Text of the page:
More awareness and funding needed for childhood brain cancers

childhood_brain_cancer.jpgThe very rare Diffuse Intrinsic Pontine Glioma accounts for around five to 10 out of every 100 brain tumours in children. Penny's interest in funding came after the tragic passing of a young Australian boy named Talin Hawkins from a diffuse pontine glioma. Talin's plight drew a huge amount of interest through social media and really increased awareness of the disease and has inspired activists like Penny to fight for a better deal for kids who are affected by this rare and usually incurable cancer.         

So Penny came to me with a request. She asked that I raise this matter in parliament to increase awareness and ensure the government is injecting  as much funding as we can into the research of childhood brain cancers and diffuse pontine gliomas.

Because they are very difficult to treat, the outcome for pontine gliomas is very poor. After diagnosis,  the survival time is on average only nine to 12 months. To try and improve the outcome, doctors have used higher amounts of radiation and even chemotherapy to kill the tumour cells—but we need to achieve better results. In an exciting breakthrough last year, oncologists from the Children's Cancer Institute of Australia grew Diffuse Intrinsic Pontine Glioma cells in the lab and found a drug that was able to kill them in a test tube. Following this, I wrote to the health minister to ask what we can do to increase funding in the area of childhood brain cancers and make sure this lifesaving research is able to continue. I am happy to report that, through the National Health and Medical Research Council, the Australian government has made significant investments in the research of childhood brain cancers. During the period of 2000 to 2011, the NHMRC has provided over $33 million for research into brain, eye and nervous system cancers of which $19.9 million specifically targets childhood brain cancer. In 2012, the NHMRC also awarded additional grants as to brain cancer to the tune of $7.1 million.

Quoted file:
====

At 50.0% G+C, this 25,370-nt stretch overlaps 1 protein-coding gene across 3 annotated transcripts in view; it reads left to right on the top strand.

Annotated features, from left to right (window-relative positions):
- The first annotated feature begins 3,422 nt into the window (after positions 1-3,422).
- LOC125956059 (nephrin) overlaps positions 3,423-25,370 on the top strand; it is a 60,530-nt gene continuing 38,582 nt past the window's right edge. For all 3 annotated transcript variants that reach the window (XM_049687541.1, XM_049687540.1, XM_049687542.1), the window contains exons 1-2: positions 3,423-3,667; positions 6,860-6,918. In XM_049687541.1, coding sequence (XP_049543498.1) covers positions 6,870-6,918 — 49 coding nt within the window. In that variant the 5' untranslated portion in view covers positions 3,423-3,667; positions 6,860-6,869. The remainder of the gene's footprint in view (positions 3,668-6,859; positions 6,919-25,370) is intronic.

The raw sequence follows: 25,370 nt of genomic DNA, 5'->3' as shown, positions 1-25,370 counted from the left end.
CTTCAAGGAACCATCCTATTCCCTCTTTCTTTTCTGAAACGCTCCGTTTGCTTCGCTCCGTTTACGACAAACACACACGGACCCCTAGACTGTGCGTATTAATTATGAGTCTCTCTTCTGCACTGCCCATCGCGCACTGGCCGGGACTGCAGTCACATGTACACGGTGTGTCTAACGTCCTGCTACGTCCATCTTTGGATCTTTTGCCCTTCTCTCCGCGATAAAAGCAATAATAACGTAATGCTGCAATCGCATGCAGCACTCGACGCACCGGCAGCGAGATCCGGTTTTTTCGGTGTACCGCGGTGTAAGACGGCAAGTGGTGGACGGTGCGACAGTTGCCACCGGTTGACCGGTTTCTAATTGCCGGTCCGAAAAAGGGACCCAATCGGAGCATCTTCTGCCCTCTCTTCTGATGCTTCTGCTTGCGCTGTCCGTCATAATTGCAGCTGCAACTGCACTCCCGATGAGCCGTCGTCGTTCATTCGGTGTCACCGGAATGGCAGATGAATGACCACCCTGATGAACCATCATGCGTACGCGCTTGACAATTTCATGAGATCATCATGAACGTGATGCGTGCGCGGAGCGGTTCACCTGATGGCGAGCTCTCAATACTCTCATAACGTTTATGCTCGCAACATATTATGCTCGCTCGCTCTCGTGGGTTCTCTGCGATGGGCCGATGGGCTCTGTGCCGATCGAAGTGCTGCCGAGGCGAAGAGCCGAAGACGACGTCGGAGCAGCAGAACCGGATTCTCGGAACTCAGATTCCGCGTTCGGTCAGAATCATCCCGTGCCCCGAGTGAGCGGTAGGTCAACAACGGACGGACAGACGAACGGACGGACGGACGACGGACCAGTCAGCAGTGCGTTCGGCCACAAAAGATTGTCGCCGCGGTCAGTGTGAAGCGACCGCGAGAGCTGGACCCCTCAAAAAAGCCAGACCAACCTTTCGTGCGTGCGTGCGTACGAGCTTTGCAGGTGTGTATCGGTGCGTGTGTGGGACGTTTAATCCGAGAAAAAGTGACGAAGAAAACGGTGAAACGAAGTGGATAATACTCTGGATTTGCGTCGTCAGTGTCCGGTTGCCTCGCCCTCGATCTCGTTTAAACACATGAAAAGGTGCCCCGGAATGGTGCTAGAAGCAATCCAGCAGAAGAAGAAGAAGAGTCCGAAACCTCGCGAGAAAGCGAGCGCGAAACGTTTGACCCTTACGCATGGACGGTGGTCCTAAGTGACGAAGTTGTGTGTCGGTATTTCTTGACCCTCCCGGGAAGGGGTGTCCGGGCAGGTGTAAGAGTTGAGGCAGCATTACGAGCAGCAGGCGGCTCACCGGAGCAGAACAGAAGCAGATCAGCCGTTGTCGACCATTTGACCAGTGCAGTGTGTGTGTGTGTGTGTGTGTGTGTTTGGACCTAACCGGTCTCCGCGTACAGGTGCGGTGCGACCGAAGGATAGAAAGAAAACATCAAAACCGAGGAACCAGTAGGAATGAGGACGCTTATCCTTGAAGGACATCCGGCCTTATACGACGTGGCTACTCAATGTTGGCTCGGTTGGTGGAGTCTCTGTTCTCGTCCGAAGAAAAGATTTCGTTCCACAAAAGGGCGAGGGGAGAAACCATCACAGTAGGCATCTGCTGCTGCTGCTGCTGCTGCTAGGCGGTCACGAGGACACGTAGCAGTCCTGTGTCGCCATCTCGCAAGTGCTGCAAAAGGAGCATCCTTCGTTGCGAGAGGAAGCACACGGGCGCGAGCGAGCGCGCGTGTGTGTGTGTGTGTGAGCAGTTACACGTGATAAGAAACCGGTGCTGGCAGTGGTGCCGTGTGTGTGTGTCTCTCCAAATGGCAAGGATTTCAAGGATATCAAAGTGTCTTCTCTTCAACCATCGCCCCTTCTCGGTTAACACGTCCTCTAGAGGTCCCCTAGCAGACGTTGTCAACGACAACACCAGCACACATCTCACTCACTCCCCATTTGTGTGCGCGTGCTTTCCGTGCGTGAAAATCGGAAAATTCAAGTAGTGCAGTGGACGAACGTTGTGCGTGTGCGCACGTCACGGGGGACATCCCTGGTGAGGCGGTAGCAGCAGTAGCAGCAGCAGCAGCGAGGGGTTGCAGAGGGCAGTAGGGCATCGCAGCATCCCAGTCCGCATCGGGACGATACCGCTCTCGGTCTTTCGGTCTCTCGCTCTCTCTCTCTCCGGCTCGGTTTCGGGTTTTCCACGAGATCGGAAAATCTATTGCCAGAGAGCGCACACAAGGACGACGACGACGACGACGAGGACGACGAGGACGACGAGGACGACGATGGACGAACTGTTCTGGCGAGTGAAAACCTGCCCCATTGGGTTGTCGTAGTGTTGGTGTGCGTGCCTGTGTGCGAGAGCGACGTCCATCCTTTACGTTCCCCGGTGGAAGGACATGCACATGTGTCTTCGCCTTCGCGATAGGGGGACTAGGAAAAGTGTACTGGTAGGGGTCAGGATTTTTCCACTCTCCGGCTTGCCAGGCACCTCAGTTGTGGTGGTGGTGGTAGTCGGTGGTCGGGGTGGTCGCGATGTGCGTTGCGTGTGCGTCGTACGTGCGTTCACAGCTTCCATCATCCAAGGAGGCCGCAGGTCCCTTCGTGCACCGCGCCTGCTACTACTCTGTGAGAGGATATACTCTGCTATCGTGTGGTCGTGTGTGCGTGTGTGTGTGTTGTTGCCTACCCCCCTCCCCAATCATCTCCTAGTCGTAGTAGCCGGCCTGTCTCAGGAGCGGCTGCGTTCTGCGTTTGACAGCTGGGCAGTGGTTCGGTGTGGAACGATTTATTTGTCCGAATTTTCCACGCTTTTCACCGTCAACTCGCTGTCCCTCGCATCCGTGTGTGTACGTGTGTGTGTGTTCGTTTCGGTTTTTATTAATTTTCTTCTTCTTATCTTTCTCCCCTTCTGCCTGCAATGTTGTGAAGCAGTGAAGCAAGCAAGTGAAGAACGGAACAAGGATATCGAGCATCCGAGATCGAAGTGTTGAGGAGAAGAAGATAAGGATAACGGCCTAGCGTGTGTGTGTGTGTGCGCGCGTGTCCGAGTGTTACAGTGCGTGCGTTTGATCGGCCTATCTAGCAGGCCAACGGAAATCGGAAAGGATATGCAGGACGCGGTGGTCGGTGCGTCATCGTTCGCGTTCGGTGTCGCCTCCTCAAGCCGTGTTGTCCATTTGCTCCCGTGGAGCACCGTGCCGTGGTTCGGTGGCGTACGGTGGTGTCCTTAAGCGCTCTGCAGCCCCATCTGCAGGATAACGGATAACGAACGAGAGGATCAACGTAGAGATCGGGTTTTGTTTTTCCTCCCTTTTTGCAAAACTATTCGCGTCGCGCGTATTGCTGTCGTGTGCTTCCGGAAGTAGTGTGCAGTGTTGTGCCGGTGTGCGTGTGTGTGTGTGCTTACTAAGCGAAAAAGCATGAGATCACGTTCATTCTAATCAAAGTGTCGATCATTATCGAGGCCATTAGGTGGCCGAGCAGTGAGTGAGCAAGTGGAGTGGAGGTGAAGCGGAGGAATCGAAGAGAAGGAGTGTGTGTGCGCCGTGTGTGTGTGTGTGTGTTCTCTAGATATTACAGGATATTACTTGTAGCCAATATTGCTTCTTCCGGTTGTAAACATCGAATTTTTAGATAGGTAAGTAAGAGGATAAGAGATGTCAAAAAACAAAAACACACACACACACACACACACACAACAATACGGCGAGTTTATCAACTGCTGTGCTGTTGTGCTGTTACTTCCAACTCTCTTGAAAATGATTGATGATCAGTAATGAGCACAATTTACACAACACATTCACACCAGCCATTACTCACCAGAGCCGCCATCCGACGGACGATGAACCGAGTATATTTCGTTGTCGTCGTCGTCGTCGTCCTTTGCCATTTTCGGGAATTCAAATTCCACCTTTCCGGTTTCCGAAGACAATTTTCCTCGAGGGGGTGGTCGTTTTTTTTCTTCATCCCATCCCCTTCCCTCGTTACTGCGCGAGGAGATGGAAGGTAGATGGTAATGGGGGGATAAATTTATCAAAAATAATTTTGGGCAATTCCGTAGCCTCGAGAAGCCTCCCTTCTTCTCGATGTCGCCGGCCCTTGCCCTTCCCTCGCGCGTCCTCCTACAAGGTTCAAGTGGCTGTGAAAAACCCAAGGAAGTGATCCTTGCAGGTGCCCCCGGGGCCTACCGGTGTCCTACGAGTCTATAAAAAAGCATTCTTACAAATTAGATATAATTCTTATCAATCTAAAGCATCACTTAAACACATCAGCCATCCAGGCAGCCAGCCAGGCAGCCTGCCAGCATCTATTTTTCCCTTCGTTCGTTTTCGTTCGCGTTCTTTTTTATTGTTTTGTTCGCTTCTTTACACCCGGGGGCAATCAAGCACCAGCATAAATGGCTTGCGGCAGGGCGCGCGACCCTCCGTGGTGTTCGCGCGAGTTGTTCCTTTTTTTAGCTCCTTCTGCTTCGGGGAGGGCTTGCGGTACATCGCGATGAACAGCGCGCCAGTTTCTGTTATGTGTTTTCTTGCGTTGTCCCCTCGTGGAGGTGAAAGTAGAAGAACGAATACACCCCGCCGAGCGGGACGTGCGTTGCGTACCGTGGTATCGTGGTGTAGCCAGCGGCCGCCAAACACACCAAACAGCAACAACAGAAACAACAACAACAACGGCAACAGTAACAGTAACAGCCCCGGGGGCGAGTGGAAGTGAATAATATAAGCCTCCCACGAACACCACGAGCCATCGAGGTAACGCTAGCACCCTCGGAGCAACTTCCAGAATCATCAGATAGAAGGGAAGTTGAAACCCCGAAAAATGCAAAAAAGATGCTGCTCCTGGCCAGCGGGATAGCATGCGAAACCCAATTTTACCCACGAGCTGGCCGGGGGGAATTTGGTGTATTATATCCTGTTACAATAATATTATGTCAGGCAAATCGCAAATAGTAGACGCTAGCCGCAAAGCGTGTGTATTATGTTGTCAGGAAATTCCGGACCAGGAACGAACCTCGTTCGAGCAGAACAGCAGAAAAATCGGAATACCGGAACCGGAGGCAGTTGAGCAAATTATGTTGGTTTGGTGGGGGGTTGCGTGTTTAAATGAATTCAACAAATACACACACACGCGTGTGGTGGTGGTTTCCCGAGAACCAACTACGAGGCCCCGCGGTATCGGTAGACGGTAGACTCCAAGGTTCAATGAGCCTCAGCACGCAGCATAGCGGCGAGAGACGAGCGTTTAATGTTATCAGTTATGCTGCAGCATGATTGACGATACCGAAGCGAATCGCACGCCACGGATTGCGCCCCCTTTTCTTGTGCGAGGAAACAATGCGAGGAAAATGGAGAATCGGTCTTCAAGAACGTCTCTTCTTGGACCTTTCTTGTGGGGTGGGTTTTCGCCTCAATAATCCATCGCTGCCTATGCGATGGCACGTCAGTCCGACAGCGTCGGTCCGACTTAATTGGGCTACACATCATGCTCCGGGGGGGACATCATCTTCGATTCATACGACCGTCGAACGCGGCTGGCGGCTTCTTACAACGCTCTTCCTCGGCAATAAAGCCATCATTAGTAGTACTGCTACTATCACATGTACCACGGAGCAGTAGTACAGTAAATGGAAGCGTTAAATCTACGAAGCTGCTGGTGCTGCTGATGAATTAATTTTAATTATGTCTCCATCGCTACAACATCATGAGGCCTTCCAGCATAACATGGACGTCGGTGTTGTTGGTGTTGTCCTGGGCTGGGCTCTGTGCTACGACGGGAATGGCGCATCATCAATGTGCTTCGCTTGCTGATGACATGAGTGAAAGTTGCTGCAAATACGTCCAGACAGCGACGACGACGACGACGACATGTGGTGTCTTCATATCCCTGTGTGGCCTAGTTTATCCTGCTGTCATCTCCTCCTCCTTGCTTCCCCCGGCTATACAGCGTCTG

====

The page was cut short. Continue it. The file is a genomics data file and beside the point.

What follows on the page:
This is a commitment we are determined to see progress as a government and I have been advised by the minister that funding will continue at this level. I have relayed this good news to Penny and hope to keep working with her and other activists to progress the cause and raise awareness and funds in the Illawarra.